BPM:   What defines success for you, as a published author? What are your ambitions for your writing career?
I have many levels of success that I hope to achieve with my writing.  The first and foremost is to write each story I am given to the best of my abilities and to be obedient to God’s will for them. I know that if I can do that, then someone will read my books and enjoy them, be inspired by them and maybe even change a little bit for the better.  If I can achieve that, then I would have accomplished a great deal.

For the next level of success, I would like my writing career to be financially self-sustaining.  It’s a very competitive market out there, but I would like my publishing business to be profitable.  Ultimately, I would like to make enough money from my writing to retire my husband.  I have the best partner in the world and I would love to see us both have the financial freedom to pursue our passions.


BPM:   What are your expectations for this book? What would you like for readers to do after reading this book?

You know, I don’t have expectations for the book because you never know how a story will (or won’t) impact a reader. It’s such a subjective experience.  On the most basic level, I’d like them to have been entertained by the story and satisfied by the conclusion.  On a deeper level, I hope that after finishing Order of the Seers, readers will be more curious about the limits of their own potential and examine their own spiritual relationship more closely as it relates to their unique purpose and calling.


BPM:   Is there anything else you would like to add that I haven’t included?  How can readers discover more about you and your work?

I definitely want to say THANK YOU for the opportunity to do this interview! It’s given me a great chance to reflect on my journey as a writer and I so appreciate that.  If anyone would like to learn more about my upcoming projects, you can visit my website at www.cerecerenniemurphy.com.  You can also visit my  Facebook page at https://www.facebook.com/pages/Cerece-Rennie-Murphy/205753729546299.

 
Purchase The Last Seer (Book 3 in the Order of the Seers Trilogy)

http://www.amazon.com/Order-Seers-Last-Seer-Trilogy-ebook/dp/B00MQZRXL6 


Books by Cerece Rennie Murphy:

B&N:  http://www.barnesandnoble.com/c/cerece-rennie-murphy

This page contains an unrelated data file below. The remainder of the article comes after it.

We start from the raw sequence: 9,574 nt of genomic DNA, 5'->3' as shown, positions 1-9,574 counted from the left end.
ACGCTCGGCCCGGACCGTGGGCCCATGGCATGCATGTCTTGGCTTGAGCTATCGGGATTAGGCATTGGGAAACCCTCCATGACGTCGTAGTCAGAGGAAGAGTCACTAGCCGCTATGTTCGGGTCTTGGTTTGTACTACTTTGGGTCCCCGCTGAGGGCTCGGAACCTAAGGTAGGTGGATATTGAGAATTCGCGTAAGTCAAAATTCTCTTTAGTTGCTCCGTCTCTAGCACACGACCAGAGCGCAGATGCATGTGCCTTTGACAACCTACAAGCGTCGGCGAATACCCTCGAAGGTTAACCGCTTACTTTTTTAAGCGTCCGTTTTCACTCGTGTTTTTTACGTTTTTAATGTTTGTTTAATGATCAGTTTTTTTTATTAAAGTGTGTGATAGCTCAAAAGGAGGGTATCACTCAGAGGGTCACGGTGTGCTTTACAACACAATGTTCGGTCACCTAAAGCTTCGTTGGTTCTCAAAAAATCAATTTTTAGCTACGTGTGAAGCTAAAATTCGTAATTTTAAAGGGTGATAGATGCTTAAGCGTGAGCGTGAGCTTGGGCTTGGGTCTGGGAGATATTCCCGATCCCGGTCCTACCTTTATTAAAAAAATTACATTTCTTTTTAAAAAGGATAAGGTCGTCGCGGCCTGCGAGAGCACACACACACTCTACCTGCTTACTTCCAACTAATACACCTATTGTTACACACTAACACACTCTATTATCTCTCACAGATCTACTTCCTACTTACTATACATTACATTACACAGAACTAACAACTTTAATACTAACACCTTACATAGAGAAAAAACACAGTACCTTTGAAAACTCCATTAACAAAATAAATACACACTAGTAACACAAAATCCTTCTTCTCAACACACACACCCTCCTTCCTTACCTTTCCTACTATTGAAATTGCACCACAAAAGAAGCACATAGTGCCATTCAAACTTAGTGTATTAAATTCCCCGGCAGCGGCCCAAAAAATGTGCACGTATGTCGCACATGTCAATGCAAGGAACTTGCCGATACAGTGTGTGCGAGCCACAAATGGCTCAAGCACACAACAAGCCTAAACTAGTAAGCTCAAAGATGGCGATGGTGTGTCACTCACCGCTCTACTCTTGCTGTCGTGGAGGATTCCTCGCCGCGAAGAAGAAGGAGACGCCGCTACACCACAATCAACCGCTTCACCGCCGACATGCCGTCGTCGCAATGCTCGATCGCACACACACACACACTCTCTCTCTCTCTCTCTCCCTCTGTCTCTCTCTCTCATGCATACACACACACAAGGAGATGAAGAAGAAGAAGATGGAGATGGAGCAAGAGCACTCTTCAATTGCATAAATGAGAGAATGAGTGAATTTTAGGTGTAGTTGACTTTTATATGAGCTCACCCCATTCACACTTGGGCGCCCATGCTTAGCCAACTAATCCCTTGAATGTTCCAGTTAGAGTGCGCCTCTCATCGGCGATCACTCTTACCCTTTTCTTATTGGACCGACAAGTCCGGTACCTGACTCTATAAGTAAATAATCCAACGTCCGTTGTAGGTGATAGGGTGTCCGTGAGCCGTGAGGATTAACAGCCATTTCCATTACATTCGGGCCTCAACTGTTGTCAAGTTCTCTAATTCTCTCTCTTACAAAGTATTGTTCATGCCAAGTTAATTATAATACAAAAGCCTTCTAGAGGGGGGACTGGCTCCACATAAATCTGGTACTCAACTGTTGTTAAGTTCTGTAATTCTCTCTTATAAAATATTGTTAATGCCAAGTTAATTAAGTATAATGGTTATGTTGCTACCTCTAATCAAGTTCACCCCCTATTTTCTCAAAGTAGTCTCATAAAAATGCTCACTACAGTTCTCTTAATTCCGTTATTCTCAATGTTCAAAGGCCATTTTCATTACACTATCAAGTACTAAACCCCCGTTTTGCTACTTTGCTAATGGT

Amazon:  http://www.amazon.com/Cerece-Rennie-Murphy/e/B008G6XXBS



           
 


 

Intimate Conversation with Kristin L. Mitchell




KRISTIN LYNN MITCHELL, M.Ed.
was born in Washington, D.C. She was formerly educated in the District of Columbia Public School system, from grades K-12. Because of her immense desire to become an educator, aiding in positively changing the lives of students in the District of Columbia, she decided to pursue a Bachelor of Arts degree in Child Development from Spelman College in Atlanta, Georgia. While at Spelman, Kristin became a proud member of Alpha Kappa Alpha, Sorority, Inc., following in her mother’s footsteps.

Kristin always excelled academically. She graduated from Spelman number ten in her class, Phi Beta Kappa, and with high honors—summa cum laude. After graduating from Spelman, Kristin was accepted into Teach For America, and began her career as a high school, special education teacher at Anacostia Senior High School in Washington, DC. During her first year of teaching, Kristin set out to pursue her Master of Education in special education from George Mason University. Kristin graduated from George Mason with a perfect 4.0 GPA and high honors. Kristin credits her success to her mother, Erica J. D. Jones, and her earnest desire to teach to Ms. Griselda Y. Rutherford, her fifth grade teacher.

Kristin currently resides in Washington, D.C., with her pet tortoise, Brylen, and is still striving to make a positive change in the lives of students who reside in the southeast quadrant of Washington, DC.


BPM: What motivated you to sit down and actually start writing this book? 

My relationship with an ex-boyfriend was my inspiration for writing, He Wasn’t My Daddy. The demise of this relationship catapulted into a platform that is relevant to millions of women across the globe. This platform is that of being a “fatherless daughter.” This relationship allowed me to realize that I was a “fatherless daughter” and that I had, “daddy issues.” Thusly, I began to realize the importance of having that father figure in your life, and the detriment that can be caused when that presence is absent, as in my case.

BPM: Does your upbringing or life experiences inspire your writing?

Absolutely! In this book, I am speaking from a very personal place. I am telling, “Kristin’s story, based on Kristin’s perspective.” My story is all about my upbringing, being raised by a single mother, and being a, “fatherless daughter.” I speak to how not having the presence of a father figure in my life affected me, how it caused me to cling onto situations and people and look for that unique love in all the wrong places.

BPM: Introduce us to your current work. What separates this story from the millions of other books on the shelves? Is this book available in digital forms like Nook and Kindle?

You know, this is a story about love, loss, abandonment, and restoration! It truly takes you through the journey of a “fatherless daughter.” It is written in a way that bonds “fatherless daughters” across the world. It connects us by teaching and allowing the reader to see that so many of us share the same and/or similar stories, as it relates to this platform. It provides real-life examples of how to reach a happier ending; and most importantly, it’s expression of vulnerability and emotional exposure makes it easy for readers to relieve some of the shame and/or guilt for the decisions that they might have made, as a result of not having that father figure.